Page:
What You Need to Know
- Carrie Tolstedt agreed to a ban on working in bank industry and to pay $21 million in civil penalties to regulators.
- She left the bank with about $125 million in stock, options and restricted shares, but the bank clawed back over $65 million in stock options.
- Wells Fargo paid more than $5 billion in fines and legal settlements and avoided criminal charges.
Wells Fargo & Co.’s former head of retail banking avoided prison for misleading regulators investigating one of the biggest banking scandals in modern U.S. history, as a judge imposed a sentence of three years of probation.
Carrie L. Tolstedt, 63, the only Wells Fargo executive to be charged in the fake-accounts scandal of 2016, had pleaded guilty to obstruction of a bank examination by the Office of the Comptroller of the Currency.
U.S. District Judge Josephine Staton on Friday agreed with the US Probation Office and Tolstedt’s lawyers on sentencing the former executive to probation because she doesn’t pose a danger to society.
The judge rejected a request from prosecutors for a 12-month prison term and instead ordered Tolstedt to serve six months of home confinement, pay $100,000 fine and perform 120 hours of community service.
Tolstedt, who left the bank in 2016, was at the center of the scandal involving thousands of Wells Fargo employees who attempted to meet their sales goals by using customers’ personal information without consent.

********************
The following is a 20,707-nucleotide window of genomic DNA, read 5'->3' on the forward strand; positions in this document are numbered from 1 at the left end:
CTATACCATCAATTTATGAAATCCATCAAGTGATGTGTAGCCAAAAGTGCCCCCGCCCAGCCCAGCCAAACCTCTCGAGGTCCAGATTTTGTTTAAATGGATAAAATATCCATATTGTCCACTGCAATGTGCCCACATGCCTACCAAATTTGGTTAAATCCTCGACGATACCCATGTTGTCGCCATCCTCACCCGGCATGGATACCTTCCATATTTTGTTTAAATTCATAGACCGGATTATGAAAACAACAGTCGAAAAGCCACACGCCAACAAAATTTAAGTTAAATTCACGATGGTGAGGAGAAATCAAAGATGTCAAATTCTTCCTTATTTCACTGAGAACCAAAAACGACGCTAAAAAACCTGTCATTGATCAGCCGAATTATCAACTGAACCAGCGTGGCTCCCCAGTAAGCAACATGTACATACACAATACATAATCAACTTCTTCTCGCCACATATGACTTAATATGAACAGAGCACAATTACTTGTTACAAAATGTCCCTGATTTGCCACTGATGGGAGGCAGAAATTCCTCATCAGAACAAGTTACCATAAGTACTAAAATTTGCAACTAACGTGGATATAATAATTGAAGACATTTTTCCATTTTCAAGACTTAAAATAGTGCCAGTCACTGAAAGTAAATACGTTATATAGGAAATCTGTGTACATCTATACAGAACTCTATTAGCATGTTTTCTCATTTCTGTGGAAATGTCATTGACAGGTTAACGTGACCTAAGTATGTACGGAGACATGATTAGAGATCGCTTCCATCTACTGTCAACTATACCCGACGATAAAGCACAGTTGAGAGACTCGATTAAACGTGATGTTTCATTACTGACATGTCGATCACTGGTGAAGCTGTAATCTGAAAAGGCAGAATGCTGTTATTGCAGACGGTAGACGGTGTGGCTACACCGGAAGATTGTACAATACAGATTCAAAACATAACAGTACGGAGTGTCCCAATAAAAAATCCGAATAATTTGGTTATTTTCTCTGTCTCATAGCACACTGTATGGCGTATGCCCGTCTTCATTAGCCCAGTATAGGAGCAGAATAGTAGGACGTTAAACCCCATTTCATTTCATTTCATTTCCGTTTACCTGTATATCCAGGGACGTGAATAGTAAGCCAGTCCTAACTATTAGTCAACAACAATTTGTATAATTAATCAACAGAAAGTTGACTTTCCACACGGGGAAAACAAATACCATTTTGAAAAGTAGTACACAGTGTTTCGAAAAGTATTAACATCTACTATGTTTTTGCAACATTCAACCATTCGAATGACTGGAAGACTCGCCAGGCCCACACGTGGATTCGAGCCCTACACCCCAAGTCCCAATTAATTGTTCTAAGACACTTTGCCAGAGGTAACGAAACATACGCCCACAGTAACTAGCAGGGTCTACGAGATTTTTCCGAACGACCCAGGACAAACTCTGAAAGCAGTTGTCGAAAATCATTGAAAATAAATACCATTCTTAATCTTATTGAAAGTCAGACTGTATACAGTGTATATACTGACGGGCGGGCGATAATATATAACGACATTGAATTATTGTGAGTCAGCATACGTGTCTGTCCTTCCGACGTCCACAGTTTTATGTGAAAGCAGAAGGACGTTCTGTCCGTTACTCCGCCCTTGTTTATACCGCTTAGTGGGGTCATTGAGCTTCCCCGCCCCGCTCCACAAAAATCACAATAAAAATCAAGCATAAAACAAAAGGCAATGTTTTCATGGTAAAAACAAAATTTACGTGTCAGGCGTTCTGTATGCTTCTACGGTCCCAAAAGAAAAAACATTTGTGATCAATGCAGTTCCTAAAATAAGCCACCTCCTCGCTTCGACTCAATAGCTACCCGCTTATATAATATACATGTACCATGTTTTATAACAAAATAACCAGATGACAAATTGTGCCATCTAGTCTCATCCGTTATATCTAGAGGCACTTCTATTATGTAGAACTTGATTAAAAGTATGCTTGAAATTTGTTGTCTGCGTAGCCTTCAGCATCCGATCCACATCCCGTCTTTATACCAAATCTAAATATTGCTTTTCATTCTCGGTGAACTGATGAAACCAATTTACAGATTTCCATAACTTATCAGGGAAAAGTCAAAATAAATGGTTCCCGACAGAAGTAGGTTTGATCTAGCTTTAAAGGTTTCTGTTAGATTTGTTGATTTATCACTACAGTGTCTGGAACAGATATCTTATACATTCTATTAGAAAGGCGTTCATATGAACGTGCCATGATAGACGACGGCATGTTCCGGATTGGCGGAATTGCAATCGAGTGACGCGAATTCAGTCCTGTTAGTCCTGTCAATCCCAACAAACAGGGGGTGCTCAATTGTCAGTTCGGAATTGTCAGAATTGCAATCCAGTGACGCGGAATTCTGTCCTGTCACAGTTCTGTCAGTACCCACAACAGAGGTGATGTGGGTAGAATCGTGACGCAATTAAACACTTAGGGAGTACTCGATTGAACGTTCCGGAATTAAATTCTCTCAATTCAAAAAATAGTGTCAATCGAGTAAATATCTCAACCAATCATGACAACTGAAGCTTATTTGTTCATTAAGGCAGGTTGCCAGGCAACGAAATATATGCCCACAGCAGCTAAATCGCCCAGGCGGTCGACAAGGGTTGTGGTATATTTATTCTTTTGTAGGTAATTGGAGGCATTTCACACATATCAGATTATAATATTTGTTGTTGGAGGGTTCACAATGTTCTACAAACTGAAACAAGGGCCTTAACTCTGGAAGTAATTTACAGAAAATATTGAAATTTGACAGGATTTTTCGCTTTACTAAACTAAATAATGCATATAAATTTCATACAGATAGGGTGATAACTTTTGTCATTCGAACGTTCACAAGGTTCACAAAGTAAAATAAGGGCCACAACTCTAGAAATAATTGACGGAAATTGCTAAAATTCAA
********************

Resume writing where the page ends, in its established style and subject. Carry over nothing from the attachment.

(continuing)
They opened millions of phony accounts or persuaded customers to open accounts the employees knew were of little or no use to them.
It was the first of several scandals that embroiled the bank, setting off leadership shakeups that ended up with the hiring of Chief Executive Officer Charlie Scharf, who joined the firm in 2019 after a string of predecessors stepped down.
Wells Fargo paid more than $5 billion in fines and legal settlements and avoided criminal charges.
At Friday’s sentencing hearing, Tolstedt’s attorney, Enu Mainigi, urged the judge to spare her client from being sent to prison, saying she’s been punished enough.
Tolstedt lost countless friends, received harassing phone calls and will live the remainder of her life as a felon, Mainigi said. She also has a life-threatening health condition, the lawyer said.
Tolstedt addressed the judge, her voice breaking, saying she sincerely apologizes.
“It is my commitment to lead an honorable life,” she told Staton.